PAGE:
What is a Piccolo Latte Coffee? (And How To Make It!)

 Last Updated April 18, 2022

The first time I heard the word "piccolo latte" I thought that's a cute name but what is it? In this article I give a barista's opinion on what is a piccolo coffee and how to make it.


A piccolo latte I made at home in my espresso cup.

What is a Piccolo Coffee?

A piccolo latte (also known as a piccolo coffee) is a mini café latte made in a small tumbler glass or espresso cup.

It is made by extracting 1 shot of espresso into a small tumbler, and then filling up the rest of the cup with steamed milk and a small amount of micro foam. If done right you can even do a little bit of latte art on top of the drink.

It's a very strong coffee as it's practically an espresso with the edge slightly taken off due to the milk.

It's the perfect early morning drink that kicks you in the frontal lobe to wake you up!

How to Make a Piccolo Latte?

I gave a short and sweet guide above on how to make the drink. But what sort of coffee geek would I be if I didn't give a step by step guide:

  1. Back wash and purge: The first step is to back wash and purge your coffee machine's group head. Since this drink is more or less an espresso with a bit of milk, you can't hide any negatives in your espresso extraction.

    By flushing and back-washing, you get rid of any old coffee grinds that may have built up in your espresso group. This allows you to extract a much cleaner espresso shot. 
  2. Extract your shot: The standard piccolo latter takes one shot of espresso. This is 30ml or 1 ounce.
  3. Steam your milk: While the shot is extracting at the same time you should steam your milk. You should make your steamed milk the same as you would a café latte.  Not too much foam, but just enough to have a silky micro-foam.
  4. Pour: The final step is pouring your steamed milk into your smaller glass. You should pour it just like a full sized latte. Let some steam milk in, then allow the micro foam to fill up the rest. If done right you can get some latte art on top.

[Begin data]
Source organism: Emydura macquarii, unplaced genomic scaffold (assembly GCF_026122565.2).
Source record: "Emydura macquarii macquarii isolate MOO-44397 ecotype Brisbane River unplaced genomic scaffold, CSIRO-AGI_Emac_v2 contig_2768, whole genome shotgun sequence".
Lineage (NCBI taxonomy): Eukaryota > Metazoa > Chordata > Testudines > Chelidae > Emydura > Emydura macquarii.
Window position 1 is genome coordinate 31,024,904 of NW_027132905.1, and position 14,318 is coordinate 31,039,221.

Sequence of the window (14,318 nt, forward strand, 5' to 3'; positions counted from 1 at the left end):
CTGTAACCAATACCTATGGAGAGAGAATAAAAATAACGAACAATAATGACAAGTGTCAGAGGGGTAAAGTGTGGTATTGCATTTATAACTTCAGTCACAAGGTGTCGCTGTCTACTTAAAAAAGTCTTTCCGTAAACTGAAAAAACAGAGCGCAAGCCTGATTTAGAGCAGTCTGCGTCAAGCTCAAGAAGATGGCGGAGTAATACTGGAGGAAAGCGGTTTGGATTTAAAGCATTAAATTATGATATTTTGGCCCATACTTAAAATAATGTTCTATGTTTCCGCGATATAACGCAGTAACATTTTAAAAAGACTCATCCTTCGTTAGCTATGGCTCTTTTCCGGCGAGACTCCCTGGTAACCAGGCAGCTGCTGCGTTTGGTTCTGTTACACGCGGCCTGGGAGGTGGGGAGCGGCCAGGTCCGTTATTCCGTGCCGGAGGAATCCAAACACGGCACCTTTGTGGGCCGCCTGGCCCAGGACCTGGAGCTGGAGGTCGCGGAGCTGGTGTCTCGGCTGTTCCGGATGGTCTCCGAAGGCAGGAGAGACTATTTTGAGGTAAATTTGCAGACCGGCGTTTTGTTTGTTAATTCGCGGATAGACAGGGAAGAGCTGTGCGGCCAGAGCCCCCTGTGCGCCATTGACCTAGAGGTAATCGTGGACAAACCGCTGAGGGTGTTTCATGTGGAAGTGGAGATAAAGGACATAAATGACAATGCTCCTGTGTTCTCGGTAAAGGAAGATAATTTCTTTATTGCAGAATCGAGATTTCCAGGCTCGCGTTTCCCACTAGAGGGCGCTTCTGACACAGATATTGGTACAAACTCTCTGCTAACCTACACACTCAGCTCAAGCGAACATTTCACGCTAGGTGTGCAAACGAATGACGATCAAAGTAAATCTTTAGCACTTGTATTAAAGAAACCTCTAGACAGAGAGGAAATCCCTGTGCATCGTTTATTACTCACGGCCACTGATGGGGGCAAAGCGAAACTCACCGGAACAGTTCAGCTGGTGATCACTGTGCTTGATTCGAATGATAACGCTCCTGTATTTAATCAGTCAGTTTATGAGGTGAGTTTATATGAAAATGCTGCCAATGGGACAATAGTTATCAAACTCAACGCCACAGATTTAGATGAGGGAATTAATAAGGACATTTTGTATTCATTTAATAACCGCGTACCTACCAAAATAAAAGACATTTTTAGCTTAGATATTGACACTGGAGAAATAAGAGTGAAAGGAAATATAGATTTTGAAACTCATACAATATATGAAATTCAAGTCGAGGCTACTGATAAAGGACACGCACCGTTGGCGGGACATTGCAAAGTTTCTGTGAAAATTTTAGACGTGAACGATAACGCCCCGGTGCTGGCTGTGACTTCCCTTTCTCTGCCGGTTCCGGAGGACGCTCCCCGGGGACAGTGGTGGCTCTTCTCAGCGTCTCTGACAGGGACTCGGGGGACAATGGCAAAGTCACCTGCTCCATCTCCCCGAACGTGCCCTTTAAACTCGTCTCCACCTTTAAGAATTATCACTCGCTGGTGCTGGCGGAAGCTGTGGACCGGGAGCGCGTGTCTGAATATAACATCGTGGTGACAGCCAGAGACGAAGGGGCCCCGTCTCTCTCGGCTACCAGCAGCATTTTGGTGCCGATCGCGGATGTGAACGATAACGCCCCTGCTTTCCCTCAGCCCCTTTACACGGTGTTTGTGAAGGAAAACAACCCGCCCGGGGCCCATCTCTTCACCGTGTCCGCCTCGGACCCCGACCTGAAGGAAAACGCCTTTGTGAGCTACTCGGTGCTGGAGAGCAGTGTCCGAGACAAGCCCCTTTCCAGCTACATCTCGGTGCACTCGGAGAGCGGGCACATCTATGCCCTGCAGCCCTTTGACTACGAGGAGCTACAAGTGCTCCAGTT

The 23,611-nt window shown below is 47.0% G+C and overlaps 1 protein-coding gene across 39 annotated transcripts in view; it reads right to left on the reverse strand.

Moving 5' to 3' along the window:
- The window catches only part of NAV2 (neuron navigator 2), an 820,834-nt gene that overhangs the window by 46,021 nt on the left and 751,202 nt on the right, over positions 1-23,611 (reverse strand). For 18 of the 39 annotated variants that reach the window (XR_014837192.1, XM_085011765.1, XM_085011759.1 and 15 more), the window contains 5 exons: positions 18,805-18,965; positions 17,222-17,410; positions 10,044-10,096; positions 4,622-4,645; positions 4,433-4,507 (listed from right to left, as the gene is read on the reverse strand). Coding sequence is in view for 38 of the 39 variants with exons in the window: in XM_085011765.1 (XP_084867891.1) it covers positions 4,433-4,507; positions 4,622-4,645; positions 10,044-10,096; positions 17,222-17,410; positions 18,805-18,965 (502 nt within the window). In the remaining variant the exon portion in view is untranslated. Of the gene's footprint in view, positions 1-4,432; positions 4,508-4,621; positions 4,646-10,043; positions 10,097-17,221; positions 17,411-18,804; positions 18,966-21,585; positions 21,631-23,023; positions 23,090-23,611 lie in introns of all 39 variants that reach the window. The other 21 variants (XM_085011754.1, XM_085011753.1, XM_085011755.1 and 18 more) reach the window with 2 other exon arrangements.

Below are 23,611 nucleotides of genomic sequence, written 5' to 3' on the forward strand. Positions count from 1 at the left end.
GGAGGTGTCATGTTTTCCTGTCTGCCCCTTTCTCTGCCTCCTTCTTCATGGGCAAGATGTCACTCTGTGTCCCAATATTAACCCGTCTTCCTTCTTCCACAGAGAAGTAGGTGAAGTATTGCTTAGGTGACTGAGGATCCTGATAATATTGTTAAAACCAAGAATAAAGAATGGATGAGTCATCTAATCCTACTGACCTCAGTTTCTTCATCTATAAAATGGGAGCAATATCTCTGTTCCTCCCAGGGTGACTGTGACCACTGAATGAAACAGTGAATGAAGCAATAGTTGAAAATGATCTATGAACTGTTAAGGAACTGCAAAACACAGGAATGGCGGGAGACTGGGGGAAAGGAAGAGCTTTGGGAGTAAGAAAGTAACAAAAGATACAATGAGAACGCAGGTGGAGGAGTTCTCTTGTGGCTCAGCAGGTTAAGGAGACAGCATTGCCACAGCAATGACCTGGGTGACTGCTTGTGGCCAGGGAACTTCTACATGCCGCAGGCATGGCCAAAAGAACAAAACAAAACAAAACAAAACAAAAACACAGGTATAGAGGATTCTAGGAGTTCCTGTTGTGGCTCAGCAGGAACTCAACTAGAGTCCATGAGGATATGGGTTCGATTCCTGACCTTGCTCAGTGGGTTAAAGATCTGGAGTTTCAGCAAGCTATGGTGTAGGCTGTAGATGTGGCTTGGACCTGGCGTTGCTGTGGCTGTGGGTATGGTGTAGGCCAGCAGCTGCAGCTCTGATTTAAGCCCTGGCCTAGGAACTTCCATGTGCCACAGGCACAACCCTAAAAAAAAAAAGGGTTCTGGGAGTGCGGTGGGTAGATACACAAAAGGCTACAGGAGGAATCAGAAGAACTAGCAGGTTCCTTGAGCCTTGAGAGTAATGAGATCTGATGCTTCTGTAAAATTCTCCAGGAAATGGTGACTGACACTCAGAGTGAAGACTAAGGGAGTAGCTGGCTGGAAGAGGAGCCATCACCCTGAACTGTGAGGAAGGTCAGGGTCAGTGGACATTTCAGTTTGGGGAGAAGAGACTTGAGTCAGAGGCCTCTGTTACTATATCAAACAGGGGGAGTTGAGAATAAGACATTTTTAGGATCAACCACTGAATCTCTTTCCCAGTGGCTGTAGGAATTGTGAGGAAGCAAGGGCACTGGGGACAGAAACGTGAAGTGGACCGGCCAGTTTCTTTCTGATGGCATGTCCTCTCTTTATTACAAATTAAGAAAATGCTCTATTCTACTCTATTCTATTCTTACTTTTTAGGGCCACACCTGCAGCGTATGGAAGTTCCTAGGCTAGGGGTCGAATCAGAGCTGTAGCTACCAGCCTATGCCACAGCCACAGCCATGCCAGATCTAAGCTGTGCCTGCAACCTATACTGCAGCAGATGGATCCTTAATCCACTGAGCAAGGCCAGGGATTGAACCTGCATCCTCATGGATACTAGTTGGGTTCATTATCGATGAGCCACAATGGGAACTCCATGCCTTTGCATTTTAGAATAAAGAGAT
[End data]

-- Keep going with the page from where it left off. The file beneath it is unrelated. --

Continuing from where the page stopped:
It is possible to do latte art on a piccolo. 

What Does a Piccolo Coffee Taste Like?

A piccolo coffee is a strong drink as you will get a big espresso hit followed by milk. Since it is a milk based drink, I recommend using an earthy coffee bean compared to a fruiter blend to avoid acidic tastes that conflict with the fat of the milk.

Where to Order a Piccolo Latte?

Where I'm from in Melbourne, Australia, piccolos are  a standard and popular menu item. Any barista will know how to make it. You should seek out small coffee shops rather than big chains as the bigger ones tend not to make it.

Around the rest of the world it is not as common as it requires a small tumbler glass or espresso cup. If your café servers a proper short macchiato they should be able to make you a piccolo. 

Can You Make a Piccolo at Home?

Yes you can! All you need is a good coffee machine and a small tumbler around 80ml in size, a demitasse glass, or espresso cup. 

Latte vs Piccolo Latte - What's The Difference?

The main difference is the size. A café latte uses a full sized tumbler glass, while a piccolo uses a mini tumbler or a espresso cup.  The size of the glass effects the taste of the drink. The larger latte will be more milky, while the piccolo has a punch to it.

Piccolo vs Short Macchiato Difference

A short macchiato is made in the same glass as the piccolo. The main difference is that a short mac only has a small dollop of milk and foam - a mere "stain". While the piccolo coffee has a good pour and microfoam. A short mac will taste almost like an espresso, whereas the piccolo latte is a very, very strong latte.

Piccolo Coffee vs Cortado

The main difference between these two beverages is that a piccolo is a single shot of espresso while a cortado is a double shot. Both are served in a small tumbler glass. This means that a cortado is even a bigger espresso punch and taste as it has double the hit of caffeine compared to a piccolo latte.

Where did the Piccolo Latte start?

The piccolo latte is another coffee type that started in the cafes of Australia. It is an evolution of the short macchiato. From experience it came to be as it can be hard to drink multiples of espresso shots before getting the caffeine jitters. The milk in the piccolo takes the edge off as it has a similar taste to a really strong latte.

The piccolo is one of my favourite coffee drinks, I recommend you try it the next chance you get!

About The Author 

Ivan Bez

Ivan is the founder of Latte Art Guide and a barista with 10 years of experience. He loves coffee and aims to help people improve their coffee making skills.

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